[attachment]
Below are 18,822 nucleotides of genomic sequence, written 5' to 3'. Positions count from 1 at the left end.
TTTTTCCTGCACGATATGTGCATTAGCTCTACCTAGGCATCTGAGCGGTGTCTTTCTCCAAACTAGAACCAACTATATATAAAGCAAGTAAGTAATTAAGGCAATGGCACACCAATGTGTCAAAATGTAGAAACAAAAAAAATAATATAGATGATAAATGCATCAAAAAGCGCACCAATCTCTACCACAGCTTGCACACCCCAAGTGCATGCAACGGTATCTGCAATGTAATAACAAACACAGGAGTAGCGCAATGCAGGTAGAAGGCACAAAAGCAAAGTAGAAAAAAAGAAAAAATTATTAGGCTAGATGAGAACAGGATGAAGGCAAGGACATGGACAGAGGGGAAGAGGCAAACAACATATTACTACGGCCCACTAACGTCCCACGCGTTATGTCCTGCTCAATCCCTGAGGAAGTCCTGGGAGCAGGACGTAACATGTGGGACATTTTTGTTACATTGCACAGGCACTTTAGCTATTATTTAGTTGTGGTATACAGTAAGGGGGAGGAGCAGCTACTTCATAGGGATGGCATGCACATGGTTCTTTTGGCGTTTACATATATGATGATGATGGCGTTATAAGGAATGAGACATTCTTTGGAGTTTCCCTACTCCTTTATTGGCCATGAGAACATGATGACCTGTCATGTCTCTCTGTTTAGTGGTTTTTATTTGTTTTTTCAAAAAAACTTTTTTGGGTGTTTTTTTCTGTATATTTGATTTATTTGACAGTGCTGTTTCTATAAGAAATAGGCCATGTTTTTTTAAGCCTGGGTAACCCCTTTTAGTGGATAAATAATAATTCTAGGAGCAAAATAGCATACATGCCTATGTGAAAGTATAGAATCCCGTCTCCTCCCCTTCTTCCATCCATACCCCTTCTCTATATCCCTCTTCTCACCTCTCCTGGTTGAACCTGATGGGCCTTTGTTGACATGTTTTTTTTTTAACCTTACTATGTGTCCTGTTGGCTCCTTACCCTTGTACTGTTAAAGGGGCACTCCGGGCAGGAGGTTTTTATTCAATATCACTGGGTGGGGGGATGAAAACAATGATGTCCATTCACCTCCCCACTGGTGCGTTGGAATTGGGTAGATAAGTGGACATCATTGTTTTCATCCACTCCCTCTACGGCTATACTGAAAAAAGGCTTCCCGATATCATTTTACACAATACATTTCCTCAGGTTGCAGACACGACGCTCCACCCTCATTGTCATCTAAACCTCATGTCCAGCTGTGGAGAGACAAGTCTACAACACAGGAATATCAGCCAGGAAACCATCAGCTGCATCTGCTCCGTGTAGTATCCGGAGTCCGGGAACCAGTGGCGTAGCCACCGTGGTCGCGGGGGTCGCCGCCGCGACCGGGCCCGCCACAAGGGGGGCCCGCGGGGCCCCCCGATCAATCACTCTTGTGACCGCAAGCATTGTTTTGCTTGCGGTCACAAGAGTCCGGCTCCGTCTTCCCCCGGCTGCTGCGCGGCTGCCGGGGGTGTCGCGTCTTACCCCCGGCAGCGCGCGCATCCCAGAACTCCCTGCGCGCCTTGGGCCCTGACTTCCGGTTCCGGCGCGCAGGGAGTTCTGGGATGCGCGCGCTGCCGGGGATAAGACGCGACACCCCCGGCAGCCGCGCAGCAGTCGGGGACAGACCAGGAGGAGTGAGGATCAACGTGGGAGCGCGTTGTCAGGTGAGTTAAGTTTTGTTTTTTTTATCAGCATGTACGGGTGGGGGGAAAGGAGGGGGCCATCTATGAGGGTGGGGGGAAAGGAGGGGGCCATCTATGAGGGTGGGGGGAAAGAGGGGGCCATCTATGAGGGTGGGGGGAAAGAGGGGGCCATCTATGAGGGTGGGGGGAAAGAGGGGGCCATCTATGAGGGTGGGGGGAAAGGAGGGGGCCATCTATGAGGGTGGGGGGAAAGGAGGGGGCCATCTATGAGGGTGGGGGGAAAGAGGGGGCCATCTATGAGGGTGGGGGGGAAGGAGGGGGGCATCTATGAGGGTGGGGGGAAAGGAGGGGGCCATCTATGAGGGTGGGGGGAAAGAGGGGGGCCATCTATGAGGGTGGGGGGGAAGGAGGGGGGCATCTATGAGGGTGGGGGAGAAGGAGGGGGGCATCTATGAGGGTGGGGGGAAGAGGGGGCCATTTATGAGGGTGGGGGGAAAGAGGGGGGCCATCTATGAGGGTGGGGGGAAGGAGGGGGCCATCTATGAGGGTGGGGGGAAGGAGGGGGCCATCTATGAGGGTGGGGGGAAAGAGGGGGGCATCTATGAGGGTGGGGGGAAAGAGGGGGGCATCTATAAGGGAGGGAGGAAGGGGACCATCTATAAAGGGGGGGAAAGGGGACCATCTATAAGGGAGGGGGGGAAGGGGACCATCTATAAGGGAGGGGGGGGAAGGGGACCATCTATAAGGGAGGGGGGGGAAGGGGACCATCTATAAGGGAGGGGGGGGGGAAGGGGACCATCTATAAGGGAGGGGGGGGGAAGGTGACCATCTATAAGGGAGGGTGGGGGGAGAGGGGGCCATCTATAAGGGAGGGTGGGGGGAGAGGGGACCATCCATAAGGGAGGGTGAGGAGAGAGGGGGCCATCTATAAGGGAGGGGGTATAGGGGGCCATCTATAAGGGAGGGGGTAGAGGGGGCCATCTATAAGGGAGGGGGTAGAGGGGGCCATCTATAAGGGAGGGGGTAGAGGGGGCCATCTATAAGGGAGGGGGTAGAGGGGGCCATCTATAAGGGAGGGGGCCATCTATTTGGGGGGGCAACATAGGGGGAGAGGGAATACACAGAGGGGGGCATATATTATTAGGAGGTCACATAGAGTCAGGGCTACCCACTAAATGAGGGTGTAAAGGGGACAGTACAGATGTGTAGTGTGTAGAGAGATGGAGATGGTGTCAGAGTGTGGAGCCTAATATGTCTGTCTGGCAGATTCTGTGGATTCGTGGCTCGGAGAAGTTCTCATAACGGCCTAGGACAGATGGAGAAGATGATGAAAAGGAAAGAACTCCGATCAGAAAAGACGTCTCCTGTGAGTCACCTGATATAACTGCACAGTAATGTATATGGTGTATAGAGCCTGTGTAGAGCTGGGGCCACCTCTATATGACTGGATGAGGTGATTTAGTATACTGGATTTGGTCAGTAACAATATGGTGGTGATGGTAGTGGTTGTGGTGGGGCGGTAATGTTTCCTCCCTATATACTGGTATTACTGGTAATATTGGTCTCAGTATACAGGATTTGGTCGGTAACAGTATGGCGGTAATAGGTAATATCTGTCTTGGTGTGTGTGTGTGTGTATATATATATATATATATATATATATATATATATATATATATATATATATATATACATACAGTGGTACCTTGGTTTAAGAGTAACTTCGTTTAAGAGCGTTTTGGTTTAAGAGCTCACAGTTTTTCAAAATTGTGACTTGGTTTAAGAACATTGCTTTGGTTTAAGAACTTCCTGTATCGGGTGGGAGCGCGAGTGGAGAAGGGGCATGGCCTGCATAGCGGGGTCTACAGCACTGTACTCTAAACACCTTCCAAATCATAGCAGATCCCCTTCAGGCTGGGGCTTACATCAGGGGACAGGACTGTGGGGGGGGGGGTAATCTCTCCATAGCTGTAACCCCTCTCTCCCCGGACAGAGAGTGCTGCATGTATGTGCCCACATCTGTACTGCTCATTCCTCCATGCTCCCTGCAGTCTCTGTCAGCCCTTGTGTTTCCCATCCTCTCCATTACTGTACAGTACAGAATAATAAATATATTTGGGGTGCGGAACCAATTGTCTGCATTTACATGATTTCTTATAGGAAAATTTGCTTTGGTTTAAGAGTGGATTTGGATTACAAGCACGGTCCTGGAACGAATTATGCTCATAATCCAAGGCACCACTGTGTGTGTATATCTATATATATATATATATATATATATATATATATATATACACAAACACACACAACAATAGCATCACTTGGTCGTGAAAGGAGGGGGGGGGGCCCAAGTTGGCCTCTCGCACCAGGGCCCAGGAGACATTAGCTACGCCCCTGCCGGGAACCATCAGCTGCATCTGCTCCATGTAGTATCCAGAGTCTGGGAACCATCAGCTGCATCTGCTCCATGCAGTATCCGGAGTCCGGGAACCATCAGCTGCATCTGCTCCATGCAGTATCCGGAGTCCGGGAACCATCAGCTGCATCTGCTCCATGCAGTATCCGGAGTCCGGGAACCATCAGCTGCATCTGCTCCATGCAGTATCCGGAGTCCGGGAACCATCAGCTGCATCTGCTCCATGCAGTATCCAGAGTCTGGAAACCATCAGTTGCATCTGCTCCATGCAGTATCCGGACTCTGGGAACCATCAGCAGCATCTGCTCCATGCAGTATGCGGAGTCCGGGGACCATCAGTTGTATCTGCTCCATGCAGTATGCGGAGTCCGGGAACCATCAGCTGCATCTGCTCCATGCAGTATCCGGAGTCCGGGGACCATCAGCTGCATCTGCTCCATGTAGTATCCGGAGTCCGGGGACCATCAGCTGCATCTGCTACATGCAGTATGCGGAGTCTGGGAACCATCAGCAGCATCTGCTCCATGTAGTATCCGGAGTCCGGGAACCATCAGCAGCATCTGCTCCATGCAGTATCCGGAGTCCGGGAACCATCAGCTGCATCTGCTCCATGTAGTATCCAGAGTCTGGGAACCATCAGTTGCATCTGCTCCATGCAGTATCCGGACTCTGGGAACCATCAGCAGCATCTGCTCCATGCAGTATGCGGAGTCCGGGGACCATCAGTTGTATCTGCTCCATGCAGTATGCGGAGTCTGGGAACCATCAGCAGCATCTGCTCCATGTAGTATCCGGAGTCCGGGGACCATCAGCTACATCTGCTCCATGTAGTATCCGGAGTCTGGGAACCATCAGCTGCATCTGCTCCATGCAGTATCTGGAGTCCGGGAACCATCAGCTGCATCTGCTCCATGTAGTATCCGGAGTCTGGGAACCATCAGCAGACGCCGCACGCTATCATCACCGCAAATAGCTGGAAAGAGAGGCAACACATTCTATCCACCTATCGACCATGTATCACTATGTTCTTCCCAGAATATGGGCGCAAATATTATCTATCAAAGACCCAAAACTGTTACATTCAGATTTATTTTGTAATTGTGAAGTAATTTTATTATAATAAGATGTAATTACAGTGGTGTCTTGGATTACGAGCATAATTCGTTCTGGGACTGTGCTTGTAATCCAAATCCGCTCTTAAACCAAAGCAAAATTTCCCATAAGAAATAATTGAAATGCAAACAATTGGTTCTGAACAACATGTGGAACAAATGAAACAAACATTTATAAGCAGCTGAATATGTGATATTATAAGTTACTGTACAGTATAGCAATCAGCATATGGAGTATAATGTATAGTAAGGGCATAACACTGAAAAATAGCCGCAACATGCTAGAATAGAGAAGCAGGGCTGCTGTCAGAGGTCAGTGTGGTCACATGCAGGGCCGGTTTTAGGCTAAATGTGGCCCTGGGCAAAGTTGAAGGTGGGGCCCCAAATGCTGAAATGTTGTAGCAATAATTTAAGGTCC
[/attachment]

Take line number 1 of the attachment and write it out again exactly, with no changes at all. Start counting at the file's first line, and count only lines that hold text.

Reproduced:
Below are 18,822 nucleotides of genomic sequence, written 5' to 3'. Positions count from 1 at the left end.